Growing up in the 90s and early 2000s, I can distinctly remember hearing the word ‘feminist’ used as a slur. It conjured up images of unshaved legs, a face sneered in anger, a humorless woman who didn’t care about being attractive (and wasn’t), a woman who hated (and was hated by) men.
During my boy-crazy pre-teen years, it was an insult of the highest order. Strangely, though, outside of that context, I really didn’t hear too much about the word. I went to an all-girls school. Our motto was “Girls can do anything” and the importance of gender equality was embedded in nearly everything we did. Yet our teachers rarely, if ever, called it feminism. It was a word to be implied, but never spoken, probably because the teachers guessed that if they called what they were teaching us feminism, we’d want nothing to do with it.
Thankfully, and rightfully so, all that has shifted. For the first time in probably decades, the word is being propagated (if not always embraced) by the mainstream media. Beyonce wrote an album about it. Karl Lagerfeld celebrated it in his Spring 2015 Chanel show. Emma Watson championed it in front of the UN. Celebrities are clamoring to be labeled as one and, unsurprisingly, young women (even of the pre-teen boy-crazy variety) are proudly following in their footsteps.
This is a good thing. It’s a movement that affects everyone—not just women—and it’s about time it got the airtime it deserves. However, the word’s trendy popularity comes with consequence. And like any over-saturated movement, the backlash has begun in the most unlikely of places. Just last week, Time—perhaps one of the greatest magazines of note, has declared that ’feminist’ should be one of the words that is banned in 2015.
The weekly (which later issued an apology) wrote:
“You have nothing against feminism itself, but when did it become a thing that every celebrity had to state their position on whether this word applies to them, like some politician declaring a party? Let’s stick to the issues and quit throwing this label around like ticker tape at a Susan B. Anthony parade.”
Also on that list: ‘bae,’ ‘obvi,’ ‘sorry not sorry,’ and ‘kale.’ Get it? These are words birthed, and then mindlessly repeated ad nauseam, on the Internet. In short: they’re fads—of the very meaningless and short-lived kind. The problem here is the price that ‘feminism’ pays for its recent prevalence.
But feminism is not a trend. It’s been around for centuries (see: Mary Wollstonecraft’s A Vindication of the Rights of Woman, published in 1792) and has played a major role in shaping our society today (hi abolitionism, environmentalism, suffragettes). And, sorry bae, but feminism, as a word, actually means something — no matter how much it’s being thrown around.
And that brings us to the second peril of the word’s popularity: It’s getting thrown around so much, that many people might only superficially understand its meaning. Actress Anna Kendrick, a feminist herself, explained it thusly to The Daily Beast:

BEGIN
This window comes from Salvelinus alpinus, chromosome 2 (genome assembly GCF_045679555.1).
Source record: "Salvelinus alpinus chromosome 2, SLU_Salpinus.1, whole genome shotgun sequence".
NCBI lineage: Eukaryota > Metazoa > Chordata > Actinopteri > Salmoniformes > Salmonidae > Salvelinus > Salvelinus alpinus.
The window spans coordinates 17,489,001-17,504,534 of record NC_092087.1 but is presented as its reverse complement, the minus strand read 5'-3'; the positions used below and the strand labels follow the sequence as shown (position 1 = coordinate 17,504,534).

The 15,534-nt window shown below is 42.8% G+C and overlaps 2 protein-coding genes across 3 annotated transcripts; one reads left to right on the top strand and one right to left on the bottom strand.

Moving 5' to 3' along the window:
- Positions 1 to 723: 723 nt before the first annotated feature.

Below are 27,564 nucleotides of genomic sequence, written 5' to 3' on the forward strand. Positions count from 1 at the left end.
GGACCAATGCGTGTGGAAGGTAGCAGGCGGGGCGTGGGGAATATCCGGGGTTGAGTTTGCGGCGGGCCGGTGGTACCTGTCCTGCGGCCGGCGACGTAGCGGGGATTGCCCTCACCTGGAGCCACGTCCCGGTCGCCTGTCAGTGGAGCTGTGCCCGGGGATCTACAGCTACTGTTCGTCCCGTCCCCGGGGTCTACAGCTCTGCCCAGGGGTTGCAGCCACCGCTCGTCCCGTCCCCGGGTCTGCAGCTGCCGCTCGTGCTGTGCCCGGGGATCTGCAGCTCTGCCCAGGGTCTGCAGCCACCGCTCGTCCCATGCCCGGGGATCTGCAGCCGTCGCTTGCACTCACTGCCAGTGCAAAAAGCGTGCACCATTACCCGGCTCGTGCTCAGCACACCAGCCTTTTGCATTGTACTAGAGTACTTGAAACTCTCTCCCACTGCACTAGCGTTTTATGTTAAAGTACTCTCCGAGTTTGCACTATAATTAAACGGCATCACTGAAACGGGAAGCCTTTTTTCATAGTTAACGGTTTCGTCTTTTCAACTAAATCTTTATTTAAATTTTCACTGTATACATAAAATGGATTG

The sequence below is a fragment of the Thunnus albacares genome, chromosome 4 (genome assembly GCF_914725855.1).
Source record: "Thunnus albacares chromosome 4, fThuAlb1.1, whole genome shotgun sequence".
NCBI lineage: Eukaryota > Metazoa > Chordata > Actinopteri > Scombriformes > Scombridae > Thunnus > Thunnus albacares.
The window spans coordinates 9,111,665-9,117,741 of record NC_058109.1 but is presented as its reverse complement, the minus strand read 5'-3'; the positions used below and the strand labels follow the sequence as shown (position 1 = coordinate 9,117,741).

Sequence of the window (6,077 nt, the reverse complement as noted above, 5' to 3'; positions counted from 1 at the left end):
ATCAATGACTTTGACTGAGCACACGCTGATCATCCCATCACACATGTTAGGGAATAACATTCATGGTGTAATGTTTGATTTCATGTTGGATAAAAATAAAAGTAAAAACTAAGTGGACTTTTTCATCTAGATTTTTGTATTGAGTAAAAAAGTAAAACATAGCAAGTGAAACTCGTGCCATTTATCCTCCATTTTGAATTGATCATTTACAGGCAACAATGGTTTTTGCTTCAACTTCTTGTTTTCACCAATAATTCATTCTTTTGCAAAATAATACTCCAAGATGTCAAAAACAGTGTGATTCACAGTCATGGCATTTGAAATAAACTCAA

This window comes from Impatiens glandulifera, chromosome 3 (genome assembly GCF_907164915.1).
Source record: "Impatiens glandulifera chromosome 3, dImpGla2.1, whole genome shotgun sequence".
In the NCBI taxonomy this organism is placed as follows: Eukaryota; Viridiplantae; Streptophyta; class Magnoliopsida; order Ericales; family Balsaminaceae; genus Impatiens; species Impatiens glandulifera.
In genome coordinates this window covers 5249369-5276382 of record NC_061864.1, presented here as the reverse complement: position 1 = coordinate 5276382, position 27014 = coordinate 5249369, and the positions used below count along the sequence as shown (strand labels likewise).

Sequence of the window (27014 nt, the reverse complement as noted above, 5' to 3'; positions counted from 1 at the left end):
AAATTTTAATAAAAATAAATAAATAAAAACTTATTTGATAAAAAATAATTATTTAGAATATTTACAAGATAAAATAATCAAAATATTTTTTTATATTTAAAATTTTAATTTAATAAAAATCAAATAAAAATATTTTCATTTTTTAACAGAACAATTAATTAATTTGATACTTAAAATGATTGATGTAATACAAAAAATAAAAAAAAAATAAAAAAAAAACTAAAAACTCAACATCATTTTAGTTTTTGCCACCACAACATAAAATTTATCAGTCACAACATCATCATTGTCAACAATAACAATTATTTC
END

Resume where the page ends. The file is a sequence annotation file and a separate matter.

“It’s hard because words confuse me sometimes. There isn’t a word for a member of an ethnic minority who is pro equal rights for all races, but there is a word for gender equality—and that’s feminism. It’s a very female-centric word. I understand that the implication is that ‘I’m a woman who supports women’ and not ‘I’m a person who supports gender equality.’ I feel like the word can be appropriated by the wrong people for that reason and misinterpreted by those people.”
Precisely. Contrary to what many people believe, feminism is not just about women’s rights; it’s about equal rights for women and men. But in order for gender equality to happen, women’s rights, specifically, do need to be advanced. So yes, the etymology of the word—which literally means, according to Bustle.com, “action of/for/about women”—is undeniably female-centric. But maybe that’s not such a bad thing.
As Anna says: “You just have to fight back and own that word. It’s practically become a curse word… Why are we afraid of that word? It exists and we can’t get rid of it, so let’s fight for it and embrace it.”
One company that’s certainly embraced it—and curse words in general—is FCKH8, a for-profit T-shirt brand that recently launched an “F Bombs for Feminism” campaign. It features adorable little girls dressed up as princesses and with some of the foulest mouths out there (aka “potty mouth princesses”). Underneath the curse words, though, is a powerful message about women’s rights. The princesses have sounded off on everything from sexual assault to income inequality, and in their most recent video about domestic violence, they drive their point even further, sporting fake black eyes and fat lips.
It’s disturbing and uncomfortable to watch — and that’s exactly the point. Because what should truly be shocking is how prevalent gender inequality is in 2014. If feminism’s new popularity accomplishes one thing, let’s hope it’s to inspire the next generation of powerful women to keep on fighting.